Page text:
It’s the season of signing housing contracts, but residents in Miller Hall were told to seek housing elsewhere.
Students such as Ferris pre-pharmacy sophomore Noah Blower were notified that housing assignments for Miller Hall would start in February, even after they had already signed.
“You could already have signed up for a room for early housing,” Blower said. “Like, I had already signed up to move back to Miller and they’re like, ‘Oh, it’s closed’.”
Although it wasn’t hard for Blower to find a new place to live for next year, the two-year resident had plans to stay in the hall.
“I mean, it is kind of disappointing because, you know, it’s something that you get used to and you kind of fall into a habit and it feels like home,” Blower said. “The more time you spend somewhere, the more it feels like home and it’s just kind of sad to see it go after two years, I guess.”
Ferris freshman Taya Treiber is spending her second semester in the dorms. Treiber, however, is not upset with the hall closing because she already had different plans for next year.
“I love living in Miller,” Treiber said. “I feel like I really found my family here. I’m grateful for experiencing living in the dorms. I don’t think it was a good thing it is closing, but I understand why it is.”
The email sent out to residents explained that the hall would not be accepting incoming freshmen and would delay housing for current residents, however, no specific dates were given.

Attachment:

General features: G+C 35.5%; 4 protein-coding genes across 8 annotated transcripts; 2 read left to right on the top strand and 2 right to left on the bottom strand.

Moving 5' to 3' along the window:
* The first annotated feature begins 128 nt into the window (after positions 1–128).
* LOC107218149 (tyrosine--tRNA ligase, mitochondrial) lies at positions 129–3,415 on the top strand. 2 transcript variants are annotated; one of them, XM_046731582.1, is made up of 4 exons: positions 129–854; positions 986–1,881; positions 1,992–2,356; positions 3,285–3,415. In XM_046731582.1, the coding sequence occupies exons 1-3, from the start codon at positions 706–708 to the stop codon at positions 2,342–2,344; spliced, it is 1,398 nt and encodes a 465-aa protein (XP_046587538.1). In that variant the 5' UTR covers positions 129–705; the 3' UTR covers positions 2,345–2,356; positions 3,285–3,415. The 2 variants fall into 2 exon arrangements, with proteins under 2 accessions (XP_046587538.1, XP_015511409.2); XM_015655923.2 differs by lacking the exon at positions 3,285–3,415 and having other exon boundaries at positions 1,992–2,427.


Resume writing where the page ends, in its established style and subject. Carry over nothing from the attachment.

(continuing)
“I’m not 100 percent positive because it sounds like they’re not allowing new people to sign up and they’re encouraging everybody who is there now to move, so it sounds like [it’s closing] next semester for sure,” Blower said.
The email also offered suggestions for additional housing for honors students, which include Puterbaugh, Pickell, Ward and Henderson. But the email does not explain what will happen to the hall.
“I don’t think that it’s necessarily necessary, but I also think there’s plans for it that we don’t know about, so there’s something behind it that’s kind of driving it,” Blower said. “It’s definitely not falling apart. It’s in pretty good condition, but I’m assuming they’re trying to add new things and I know that the plumbing and heating systems are probably a little bit out of date, so I’m sure it’s things like that that they’re planning on changing to kind of make people more comfortable than it already is.”
The Ferris housing Department was unavailable for comment prior to the publication deadline.